1 Answer 1

up vote 2 down vote accepted

From the additional information provided by the original questioner it is clear that there will be a necessity to cut the trace between the existing hall sensor and the ApplicationUC. Two signals from the MyUC will be required, one of them being the signal to inject and one to control an added analogue MUX chip that gets added in to the circuitry roughly as follows:

enter image description here

Select an analogue MUX that can operate on the 3.3V that you said is your VDD. Make sure to be sure that the MUX can pass signals all the way from GND to the VDD range. The select digital output from MyUC will determine which entity can drive the analogue input at the AppUC.

As indicated this is an rough idea diagram. There are some other things to work out here. One of those will be how low the ON switch resistance of the MUX has to be. Another thing will be to determine if the D/A converter on the MyUC has a low enough source impedance to drive the load at the AppUC. If the load impedance is fairly high (in the multi K ohm range) then it may be possible to use a low cost CMOS '4066 type chip for the MUX. If lower ON switch resistance is needed and/or smaller packages then take a look at the many analogue MUX parts from vendors such as Maxim, TI and Analog Devices.

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What sort of problems could arise if the trace is not cut and an attempt is made to pull the voltage high even though the hall sensor is attempting to drive it low? –  James May 26 at 13:27
    
@James - It is hard to provide an exact answer as to what would happen if you directly short the sensor output with the output of your DAC. The reason for this is that nothing is known about the output circuit structure of either device. In the most unfortunate case one device would source a lot of current whilst the other would sink a corresponding amount of current leading to extreme stress of the outputs in both devices or even outright unrecoverable damage. In another possible scenario one or the other device may have internal current limiting and thus this keep the (continued) –  Michael Karas May 26 at 14:01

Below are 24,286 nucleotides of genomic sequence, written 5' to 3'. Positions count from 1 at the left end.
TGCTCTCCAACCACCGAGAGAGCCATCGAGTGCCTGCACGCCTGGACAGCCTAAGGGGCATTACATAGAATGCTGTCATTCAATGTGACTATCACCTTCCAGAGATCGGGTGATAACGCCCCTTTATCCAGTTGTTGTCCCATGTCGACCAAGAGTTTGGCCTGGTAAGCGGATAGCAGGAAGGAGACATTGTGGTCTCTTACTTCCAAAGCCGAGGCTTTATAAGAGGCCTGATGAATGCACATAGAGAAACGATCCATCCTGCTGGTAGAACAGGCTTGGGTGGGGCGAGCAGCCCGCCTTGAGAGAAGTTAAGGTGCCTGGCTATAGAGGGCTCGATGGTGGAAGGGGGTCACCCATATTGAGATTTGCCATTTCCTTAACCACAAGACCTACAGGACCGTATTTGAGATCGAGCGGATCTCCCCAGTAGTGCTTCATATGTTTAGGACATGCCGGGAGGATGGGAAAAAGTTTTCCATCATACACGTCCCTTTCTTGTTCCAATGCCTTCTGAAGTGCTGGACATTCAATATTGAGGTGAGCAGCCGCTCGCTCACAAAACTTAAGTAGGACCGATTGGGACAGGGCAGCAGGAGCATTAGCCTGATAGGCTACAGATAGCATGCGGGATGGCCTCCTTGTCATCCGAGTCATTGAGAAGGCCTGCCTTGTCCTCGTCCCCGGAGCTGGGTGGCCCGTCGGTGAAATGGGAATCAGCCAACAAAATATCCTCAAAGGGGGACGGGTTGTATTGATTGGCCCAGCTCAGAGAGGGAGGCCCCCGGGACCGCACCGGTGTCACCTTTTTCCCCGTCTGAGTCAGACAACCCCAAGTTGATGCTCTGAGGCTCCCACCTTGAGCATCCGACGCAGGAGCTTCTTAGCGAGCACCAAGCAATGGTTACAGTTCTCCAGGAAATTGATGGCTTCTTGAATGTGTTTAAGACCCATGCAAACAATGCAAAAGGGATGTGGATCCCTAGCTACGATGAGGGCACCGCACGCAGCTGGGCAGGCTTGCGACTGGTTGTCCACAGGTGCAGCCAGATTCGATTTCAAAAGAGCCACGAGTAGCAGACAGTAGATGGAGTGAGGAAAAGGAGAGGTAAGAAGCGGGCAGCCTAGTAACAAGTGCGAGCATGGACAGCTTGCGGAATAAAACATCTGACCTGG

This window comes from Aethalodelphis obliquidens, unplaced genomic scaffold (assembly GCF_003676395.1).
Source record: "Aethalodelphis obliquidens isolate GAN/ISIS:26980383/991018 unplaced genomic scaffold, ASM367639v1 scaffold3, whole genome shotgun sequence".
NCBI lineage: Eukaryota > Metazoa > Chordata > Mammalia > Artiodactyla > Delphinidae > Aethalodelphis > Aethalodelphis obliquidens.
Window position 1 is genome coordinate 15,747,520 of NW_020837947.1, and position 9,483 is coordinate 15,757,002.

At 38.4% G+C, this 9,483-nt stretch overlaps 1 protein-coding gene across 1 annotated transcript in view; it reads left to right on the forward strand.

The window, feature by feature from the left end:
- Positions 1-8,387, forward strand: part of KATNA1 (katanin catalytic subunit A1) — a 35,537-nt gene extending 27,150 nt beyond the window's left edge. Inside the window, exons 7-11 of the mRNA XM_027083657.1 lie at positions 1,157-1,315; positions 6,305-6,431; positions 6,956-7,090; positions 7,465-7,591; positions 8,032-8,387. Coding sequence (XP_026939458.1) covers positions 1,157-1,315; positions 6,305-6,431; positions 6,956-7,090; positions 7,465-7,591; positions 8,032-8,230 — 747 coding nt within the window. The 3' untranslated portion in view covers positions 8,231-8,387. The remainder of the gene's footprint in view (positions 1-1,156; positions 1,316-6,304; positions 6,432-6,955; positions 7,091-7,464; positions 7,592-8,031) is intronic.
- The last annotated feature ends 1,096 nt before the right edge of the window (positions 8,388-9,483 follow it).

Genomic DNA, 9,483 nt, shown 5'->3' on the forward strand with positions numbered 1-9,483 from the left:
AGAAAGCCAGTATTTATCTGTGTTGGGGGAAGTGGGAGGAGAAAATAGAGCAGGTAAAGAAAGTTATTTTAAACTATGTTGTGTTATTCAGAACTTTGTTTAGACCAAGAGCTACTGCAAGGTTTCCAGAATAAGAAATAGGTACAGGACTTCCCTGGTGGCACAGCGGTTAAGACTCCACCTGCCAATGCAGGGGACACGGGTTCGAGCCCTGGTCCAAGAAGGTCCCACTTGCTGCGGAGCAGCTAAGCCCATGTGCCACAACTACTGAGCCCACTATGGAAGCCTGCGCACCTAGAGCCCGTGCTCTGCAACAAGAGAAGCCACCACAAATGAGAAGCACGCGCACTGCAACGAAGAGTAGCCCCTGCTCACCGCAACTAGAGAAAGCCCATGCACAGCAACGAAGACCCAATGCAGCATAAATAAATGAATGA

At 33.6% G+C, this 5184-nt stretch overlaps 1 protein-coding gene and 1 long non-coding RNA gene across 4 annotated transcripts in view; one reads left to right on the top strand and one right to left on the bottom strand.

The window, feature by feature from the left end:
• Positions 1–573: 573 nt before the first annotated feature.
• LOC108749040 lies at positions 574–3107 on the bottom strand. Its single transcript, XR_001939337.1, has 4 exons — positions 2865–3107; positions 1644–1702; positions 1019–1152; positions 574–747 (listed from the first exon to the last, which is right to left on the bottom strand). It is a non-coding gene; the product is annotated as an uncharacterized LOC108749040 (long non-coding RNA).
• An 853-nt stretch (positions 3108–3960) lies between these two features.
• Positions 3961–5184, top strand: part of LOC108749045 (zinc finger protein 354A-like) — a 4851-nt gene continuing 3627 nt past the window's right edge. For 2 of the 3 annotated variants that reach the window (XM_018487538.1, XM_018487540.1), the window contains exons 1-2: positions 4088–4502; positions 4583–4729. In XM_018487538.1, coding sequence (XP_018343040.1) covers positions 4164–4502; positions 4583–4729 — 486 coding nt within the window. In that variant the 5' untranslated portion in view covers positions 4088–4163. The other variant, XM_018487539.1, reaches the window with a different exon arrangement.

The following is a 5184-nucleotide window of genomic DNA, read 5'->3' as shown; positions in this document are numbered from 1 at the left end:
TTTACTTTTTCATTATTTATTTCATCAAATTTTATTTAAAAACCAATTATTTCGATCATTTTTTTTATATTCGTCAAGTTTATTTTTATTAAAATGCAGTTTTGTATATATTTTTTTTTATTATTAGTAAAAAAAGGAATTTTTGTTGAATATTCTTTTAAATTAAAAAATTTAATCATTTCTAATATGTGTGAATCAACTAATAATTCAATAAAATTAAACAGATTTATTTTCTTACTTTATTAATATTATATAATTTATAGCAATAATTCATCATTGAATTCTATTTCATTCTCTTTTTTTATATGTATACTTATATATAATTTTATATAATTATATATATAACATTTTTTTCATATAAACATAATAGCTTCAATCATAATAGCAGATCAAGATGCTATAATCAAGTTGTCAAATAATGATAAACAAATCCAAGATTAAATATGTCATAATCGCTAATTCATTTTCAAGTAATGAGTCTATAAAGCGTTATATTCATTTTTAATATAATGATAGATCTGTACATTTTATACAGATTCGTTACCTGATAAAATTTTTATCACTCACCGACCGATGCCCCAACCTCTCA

(continued from above) two parts from burning themselves out. In this latter case it is extremely unlikely that the DAC output would produce the voltage level that you would desire. Much more likely current flows between the two devices, as they fight, would produce some other voltage level based in part upon the output impedances of the two parts. –  Michael Karas May 26 at 14:06
    
@Micheal Ah... I see it now. If the output of the hall sensor is ~0V for example and I attempt to pull the line to 1.5V from "My UC" the potential difference there would cause the sensor to sink the current being sourced by the microcontroller (which is max 25ma, but still enough to kill the sensor). Is this correct? In any case, there is a RC low pass filter after the actual sensor. So, I'll remove the R and C to simulate cutting the trace, solder to the sensor side of the pads and include the filter in my own circuitry before the MUX. You have been very helpful, thanks for your time. –  James May 26 at 14:52